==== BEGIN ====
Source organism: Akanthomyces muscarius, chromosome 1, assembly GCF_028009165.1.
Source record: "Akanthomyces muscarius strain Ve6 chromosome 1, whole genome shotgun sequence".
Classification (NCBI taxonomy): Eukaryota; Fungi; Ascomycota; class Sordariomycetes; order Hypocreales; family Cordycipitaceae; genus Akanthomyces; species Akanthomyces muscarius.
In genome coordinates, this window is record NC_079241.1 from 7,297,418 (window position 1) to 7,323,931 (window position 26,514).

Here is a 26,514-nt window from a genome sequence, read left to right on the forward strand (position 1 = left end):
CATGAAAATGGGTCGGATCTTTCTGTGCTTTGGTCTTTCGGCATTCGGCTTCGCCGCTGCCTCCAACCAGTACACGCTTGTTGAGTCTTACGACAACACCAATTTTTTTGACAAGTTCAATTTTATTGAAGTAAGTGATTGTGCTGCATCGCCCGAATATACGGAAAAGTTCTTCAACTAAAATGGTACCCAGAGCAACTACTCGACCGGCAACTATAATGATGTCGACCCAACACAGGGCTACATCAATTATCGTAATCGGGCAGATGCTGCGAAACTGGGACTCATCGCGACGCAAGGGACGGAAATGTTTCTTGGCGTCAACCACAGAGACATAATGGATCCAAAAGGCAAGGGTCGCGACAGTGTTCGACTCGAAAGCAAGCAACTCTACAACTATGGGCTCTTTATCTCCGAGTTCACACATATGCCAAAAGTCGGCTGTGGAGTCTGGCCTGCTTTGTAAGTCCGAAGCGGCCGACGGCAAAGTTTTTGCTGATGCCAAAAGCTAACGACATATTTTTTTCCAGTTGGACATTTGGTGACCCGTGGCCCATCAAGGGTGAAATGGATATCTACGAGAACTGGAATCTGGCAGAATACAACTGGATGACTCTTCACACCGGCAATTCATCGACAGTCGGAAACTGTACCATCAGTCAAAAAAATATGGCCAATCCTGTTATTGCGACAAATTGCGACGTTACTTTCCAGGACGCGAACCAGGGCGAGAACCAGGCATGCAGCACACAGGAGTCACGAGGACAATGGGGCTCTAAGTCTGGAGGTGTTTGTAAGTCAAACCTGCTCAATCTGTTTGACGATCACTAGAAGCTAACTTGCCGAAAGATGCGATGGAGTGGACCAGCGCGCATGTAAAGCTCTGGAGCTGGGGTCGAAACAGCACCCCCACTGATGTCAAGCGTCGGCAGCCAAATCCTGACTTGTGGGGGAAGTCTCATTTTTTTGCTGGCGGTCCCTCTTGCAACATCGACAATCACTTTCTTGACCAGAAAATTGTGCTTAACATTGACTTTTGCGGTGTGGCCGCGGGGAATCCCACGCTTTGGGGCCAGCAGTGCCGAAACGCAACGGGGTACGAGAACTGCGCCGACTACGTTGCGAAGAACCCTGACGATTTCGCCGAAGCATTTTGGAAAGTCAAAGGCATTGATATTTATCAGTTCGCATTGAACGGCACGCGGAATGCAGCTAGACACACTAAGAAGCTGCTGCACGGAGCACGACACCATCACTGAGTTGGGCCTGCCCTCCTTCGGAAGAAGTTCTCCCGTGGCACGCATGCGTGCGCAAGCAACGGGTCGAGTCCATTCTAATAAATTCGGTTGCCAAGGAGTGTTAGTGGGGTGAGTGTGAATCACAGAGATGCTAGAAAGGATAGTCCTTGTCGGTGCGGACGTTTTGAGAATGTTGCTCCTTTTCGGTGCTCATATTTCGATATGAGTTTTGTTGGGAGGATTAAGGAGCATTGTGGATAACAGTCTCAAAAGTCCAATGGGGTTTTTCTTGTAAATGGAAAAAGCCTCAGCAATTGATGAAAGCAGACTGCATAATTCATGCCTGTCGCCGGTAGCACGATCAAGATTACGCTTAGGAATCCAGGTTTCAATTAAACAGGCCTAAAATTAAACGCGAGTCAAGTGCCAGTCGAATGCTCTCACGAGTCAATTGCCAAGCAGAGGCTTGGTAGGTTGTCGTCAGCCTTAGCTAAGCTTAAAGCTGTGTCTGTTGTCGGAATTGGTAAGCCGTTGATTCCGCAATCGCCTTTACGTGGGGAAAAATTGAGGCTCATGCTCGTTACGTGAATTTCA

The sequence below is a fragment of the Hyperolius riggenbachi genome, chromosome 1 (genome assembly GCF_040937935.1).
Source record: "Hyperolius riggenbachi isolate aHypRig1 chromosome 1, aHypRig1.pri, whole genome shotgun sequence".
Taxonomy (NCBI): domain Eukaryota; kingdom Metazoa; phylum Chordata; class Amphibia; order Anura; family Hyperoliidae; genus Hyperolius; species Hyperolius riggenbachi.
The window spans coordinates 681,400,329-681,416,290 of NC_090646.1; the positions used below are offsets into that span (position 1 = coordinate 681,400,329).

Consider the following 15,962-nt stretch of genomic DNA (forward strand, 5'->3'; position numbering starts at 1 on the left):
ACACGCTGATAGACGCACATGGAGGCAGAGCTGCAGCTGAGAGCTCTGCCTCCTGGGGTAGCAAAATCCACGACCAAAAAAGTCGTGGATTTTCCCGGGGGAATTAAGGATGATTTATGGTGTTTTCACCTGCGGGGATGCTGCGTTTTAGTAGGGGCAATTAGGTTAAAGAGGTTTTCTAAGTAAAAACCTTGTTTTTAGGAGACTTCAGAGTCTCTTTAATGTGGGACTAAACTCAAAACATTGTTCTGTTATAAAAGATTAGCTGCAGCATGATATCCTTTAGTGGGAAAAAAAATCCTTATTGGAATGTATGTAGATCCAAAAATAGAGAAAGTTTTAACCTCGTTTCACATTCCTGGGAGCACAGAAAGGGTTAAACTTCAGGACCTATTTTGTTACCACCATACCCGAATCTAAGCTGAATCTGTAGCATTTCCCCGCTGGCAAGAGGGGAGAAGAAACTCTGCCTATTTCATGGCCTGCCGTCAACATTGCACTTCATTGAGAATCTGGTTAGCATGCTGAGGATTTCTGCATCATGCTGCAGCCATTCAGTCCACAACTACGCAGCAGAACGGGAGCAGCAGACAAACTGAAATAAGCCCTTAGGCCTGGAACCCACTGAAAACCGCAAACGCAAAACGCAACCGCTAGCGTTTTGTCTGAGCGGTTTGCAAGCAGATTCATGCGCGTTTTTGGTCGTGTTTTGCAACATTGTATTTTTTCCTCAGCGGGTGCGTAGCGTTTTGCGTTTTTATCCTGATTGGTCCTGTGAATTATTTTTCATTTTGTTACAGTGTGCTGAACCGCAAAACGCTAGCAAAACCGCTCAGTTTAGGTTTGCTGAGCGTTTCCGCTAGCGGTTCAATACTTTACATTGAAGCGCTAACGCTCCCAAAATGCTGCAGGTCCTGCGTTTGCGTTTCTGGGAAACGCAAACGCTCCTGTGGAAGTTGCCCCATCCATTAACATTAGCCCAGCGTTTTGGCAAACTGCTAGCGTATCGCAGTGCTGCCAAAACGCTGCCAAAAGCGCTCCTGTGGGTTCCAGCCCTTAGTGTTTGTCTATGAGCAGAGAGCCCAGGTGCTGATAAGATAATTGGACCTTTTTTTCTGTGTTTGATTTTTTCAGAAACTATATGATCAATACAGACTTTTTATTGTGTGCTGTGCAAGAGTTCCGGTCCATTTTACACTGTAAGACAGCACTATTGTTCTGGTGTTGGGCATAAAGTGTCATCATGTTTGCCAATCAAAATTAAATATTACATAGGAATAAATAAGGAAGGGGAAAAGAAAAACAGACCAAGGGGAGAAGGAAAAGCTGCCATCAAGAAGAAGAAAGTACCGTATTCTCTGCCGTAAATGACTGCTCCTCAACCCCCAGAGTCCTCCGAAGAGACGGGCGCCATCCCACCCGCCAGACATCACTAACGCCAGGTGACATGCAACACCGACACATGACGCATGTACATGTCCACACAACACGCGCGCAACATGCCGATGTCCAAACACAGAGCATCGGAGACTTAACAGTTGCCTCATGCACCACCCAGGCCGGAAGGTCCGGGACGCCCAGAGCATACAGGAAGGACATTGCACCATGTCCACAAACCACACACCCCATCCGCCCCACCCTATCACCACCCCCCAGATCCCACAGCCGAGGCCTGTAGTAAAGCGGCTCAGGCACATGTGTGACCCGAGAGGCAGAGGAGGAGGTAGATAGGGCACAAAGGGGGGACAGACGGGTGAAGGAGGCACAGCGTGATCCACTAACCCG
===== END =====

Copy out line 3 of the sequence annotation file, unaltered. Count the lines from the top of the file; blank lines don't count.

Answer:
Classification (NCBI taxonomy): Eukaryota; Fungi; Ascomycota; class Sordariomycetes; order Hypocreales; family Cordycipitaceae; genus Akanthomyces; species Akanthomyces muscarius.